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Old Age to Become Bigger Factor in White-Collar Sentences

This month, the U.S. sentencing guidelines changed in an important way that will affect many older Americans convicted of white-collar crimes. The guidelines changed in a way that gives sentencing judges more latitude in considering a defendant's age when assigning a sentence.

According to U.S. Sentencing Commission statistics, a large portion of defendants convicted of white-collar offenses are over the age of 50. Last year, defendants over the age of 50 composed nearly half of those convicted of tax offenses, 28 percent of money laundering offenses, 22 percent of larceny offenses, and 20 percent of fraud offenses.

With such a large portion of older defendants in white-collar cases, only 2.6 percent of defendants received a downward sentencing departure based on age. Why is this? The previous language from the U.S. sentencing guidelines declared that a defendant's age to be "not ordinarily relevant." Appeals courts regularly upheld a sentencing judge's decision not to consider a defendant's advanced age when handing down a sentence and occasionally overturned sentences that were shortened because of a defendant's age.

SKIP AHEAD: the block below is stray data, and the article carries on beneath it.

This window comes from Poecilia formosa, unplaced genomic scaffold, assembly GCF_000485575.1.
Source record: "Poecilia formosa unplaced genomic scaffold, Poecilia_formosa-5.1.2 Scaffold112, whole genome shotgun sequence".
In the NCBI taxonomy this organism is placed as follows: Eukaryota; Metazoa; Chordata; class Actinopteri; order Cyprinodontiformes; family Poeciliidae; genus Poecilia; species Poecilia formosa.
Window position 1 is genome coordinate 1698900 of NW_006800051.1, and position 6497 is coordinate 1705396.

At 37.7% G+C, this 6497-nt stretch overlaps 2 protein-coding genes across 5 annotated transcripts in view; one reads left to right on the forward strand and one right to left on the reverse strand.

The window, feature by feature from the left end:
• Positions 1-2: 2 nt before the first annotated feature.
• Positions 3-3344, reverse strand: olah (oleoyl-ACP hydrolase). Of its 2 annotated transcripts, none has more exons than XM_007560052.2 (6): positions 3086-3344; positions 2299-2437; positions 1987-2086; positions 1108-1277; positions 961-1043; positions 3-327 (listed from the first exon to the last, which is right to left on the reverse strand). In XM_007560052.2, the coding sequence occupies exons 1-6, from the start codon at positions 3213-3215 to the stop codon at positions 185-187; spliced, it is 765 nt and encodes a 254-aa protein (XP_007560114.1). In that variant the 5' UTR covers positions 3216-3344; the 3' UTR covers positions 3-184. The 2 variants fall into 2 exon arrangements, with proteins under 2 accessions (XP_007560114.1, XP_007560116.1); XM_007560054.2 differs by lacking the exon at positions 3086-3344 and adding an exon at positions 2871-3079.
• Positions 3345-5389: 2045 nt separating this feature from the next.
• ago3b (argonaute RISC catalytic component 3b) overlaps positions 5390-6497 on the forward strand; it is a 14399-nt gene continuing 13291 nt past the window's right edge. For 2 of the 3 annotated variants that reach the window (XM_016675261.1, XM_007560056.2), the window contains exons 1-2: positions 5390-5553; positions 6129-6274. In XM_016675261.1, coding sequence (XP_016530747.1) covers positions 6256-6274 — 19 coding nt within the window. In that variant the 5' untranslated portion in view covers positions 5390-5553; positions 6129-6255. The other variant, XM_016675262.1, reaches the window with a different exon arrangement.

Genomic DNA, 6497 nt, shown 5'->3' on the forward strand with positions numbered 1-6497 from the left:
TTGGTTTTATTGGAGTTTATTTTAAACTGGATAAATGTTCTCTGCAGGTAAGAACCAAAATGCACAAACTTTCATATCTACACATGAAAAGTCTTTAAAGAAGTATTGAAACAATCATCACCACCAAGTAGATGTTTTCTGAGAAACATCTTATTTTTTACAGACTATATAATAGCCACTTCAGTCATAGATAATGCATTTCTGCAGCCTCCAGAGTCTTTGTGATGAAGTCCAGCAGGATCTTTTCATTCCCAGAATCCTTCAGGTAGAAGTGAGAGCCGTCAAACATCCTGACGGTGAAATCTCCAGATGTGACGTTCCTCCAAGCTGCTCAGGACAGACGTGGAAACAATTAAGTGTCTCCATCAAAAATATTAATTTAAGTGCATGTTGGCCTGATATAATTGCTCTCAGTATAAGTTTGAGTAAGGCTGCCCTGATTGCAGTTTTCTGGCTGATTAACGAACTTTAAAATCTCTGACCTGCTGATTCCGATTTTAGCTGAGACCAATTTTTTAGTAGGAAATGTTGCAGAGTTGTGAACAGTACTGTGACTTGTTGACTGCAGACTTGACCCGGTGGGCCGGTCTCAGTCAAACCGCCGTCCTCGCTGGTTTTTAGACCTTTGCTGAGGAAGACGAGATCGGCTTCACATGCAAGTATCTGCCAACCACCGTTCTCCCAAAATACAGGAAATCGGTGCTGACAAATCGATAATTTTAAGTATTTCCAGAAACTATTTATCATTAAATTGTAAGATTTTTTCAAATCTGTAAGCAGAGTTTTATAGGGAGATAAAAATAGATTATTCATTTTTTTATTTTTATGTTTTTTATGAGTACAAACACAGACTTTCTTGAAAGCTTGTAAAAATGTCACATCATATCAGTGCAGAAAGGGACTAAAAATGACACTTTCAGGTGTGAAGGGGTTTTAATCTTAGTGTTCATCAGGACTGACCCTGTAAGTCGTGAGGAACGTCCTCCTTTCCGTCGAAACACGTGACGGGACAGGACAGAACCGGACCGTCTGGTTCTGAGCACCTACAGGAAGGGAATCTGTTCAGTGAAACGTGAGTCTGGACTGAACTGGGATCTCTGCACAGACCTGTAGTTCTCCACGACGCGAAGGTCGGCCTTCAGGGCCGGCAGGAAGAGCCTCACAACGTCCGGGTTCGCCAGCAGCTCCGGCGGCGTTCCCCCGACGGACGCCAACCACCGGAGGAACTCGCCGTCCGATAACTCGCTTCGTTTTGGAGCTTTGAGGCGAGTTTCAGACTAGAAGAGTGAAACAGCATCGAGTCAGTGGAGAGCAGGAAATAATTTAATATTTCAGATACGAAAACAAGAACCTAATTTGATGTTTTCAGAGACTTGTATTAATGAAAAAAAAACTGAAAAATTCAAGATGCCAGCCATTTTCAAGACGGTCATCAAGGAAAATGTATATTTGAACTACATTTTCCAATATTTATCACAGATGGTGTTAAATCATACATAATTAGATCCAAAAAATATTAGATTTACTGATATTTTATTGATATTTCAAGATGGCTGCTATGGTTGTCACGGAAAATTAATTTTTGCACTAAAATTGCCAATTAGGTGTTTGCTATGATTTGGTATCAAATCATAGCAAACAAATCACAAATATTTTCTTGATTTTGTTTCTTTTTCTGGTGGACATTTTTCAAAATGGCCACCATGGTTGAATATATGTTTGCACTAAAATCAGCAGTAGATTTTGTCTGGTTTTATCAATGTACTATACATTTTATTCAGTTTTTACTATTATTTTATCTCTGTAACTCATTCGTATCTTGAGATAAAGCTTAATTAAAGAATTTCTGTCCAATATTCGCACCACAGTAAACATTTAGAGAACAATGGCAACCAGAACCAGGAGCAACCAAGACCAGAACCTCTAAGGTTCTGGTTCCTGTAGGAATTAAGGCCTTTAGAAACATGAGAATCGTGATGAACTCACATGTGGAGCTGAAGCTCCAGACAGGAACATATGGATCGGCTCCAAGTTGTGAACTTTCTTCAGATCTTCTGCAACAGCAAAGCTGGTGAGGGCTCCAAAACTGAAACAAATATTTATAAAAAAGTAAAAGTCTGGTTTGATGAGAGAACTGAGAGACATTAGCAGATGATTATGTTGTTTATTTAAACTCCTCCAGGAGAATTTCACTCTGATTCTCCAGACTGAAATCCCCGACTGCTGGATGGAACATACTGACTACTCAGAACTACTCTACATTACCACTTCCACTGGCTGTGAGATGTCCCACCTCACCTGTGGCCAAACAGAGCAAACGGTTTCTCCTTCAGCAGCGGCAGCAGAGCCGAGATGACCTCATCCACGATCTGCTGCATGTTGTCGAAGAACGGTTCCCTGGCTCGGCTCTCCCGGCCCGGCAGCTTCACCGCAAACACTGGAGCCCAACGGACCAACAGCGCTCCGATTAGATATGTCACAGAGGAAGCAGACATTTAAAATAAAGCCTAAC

The new guidelines state that "age (including youth) may be relevant in determining whether a departure is warranted" if considerations based on age are present "to an unusual degree." The guidelines further state "Age may be a reason to depart downward in a case in which the defendant is elderly and infirm and where a form of punishment such as home confinement might be equally efficient as and less costly than incarceration."

Defense attorneys everywhere should applaud this change. These new guidelines give sentencing judges much more discretion in determining sentences for older people convicted of crimes. All too often, we have seen news accounts of older defendants given lengthy prison sentences that amounted to life sentences, with little chance of them ever leaving prison or spending time with their families again. These new guidelines offer new hope of a common sense approach when judges make sentencing determinations.

Sources: Bloomberg: White-Collar Criminals in U.S. May Invoke Age to Seek Lighter Sentences; Thom Weidlich, 10/28/2010

2010 Federal Sentencing Guidelines Manual; Retrieved from: http://www.ussc.gov/2010guid/5h1_1.htm

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